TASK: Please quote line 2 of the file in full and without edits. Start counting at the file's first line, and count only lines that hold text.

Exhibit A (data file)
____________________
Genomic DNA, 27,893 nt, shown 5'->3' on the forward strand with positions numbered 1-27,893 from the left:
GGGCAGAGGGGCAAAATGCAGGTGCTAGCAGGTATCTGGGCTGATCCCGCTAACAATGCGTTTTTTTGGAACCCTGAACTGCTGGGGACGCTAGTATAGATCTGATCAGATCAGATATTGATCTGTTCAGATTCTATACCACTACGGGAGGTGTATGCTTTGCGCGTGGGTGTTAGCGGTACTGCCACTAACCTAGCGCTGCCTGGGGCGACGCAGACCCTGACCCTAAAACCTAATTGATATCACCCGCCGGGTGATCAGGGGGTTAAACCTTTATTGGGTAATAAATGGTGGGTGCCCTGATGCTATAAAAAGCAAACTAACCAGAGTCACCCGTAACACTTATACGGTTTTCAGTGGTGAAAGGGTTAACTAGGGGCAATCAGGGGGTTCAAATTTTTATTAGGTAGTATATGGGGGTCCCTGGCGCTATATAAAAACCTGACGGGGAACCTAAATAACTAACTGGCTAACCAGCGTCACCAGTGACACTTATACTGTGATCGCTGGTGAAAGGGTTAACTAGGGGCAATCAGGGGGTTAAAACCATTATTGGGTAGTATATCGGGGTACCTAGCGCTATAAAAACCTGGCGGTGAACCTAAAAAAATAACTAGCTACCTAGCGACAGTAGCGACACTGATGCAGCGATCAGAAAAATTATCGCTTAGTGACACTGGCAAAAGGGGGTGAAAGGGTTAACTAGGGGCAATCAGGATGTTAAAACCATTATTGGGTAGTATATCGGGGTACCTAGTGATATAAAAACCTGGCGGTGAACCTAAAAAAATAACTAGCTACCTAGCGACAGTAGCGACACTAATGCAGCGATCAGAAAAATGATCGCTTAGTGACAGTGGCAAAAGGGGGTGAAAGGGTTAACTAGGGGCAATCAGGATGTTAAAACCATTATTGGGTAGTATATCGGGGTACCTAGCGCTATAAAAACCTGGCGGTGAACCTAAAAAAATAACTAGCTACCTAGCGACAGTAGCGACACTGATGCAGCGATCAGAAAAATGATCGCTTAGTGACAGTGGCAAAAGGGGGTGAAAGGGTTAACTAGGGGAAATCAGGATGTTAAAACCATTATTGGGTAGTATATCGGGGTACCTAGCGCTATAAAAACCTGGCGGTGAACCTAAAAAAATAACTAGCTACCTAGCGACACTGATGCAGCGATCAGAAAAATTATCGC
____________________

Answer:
GGGCAGAGGGGCAAAATGCAGGTGCTAGCAGGTATCTGGGCTGATCCCGCTAACAATGCGTTTTTTTGGAACCCTGAACTGCTGGGGACGCTAGTATAGATCTGATCAGATCAGATATTGATCTGTTCAGATTCTATACCACTACGGGAGGTGTATGCTTTGCGCGTGGGTGTTAGCGGTACTGCCACTAACCTAGCGCTGCCTGGGGCGACGCAGACCCTGACCCTAAAACCTAATTGATATCACCCGCCGGGTGATCAGGGGGTTAAACCTTTATTGGGTAATAAATGGTGGGTGCCCTGATGCTATAAAAAGCAAACTAACCAGAGTCACCCGTAACACTTATACGGTTTTCAGTGGTGAAAGGGTTAACTAGGGGCAATCAGGGGGTTCAAATTTTTATTAGGTAGTATATGGGGGTCCCTGGCGCTATATAAAAACCTGACGGGGAACCTAAATAACTAACTGGCTAACCAGCGTCACCAGTGACACTTATACTGTGATCGCTGGTGAAAGGGTTAACTAGGGGCAATCAGGGGGTTAAAACCATTATTGGGTAGTATATCGGGGTACCTAGCGCTATAAAAACCTGGCGGTGAACCTAAAAAAATAACTAGCTACCTAGCGACAGTAGCGACACTGATGCAGCGATCAGAAAAATTATCGCTTAGTGACACTGGCAAAAGGGGGTGAAAGGGTTAACTAGGGGCAATCAGGATGTTAAAACCATTATTGGGTAGTATATCGGGGTACCTAGTGATATAAAAACCTGGCGGTGAACCTAAAAAAATAACTAGCTACCTAGCGACAGTAGCGACACTAATGCAGCGATCAGAAAAATGATCGCTTAGTGACAGTGGCAAAAGGGGGTGAAAGGGTTAACTAGGGGCAATCAGGATGTTAAAACCATTATTGGGTAGTATATCGGGGTACCTAGCGCTATAAAAACCTGGCGGTGAACCTAAAAAAATAACTAGCTACCTAGCGACAGTAGCGACACTGATGCAGCGATCAGAAAAATGATCGCTTAGTGACAGTGGCAAAAGGGGGTGAAAGGGTTAACTAGGGGAAATCAGGATGTTAAAACCATTATTGGGTAGTATATCGGGGTACCTAGCGCTATAAAAACCTGGCGGTGAACCTAAAAAAATAACTAGCTACCTAGCGACACTGATGCAGCGATCAGAAAAATTATCGC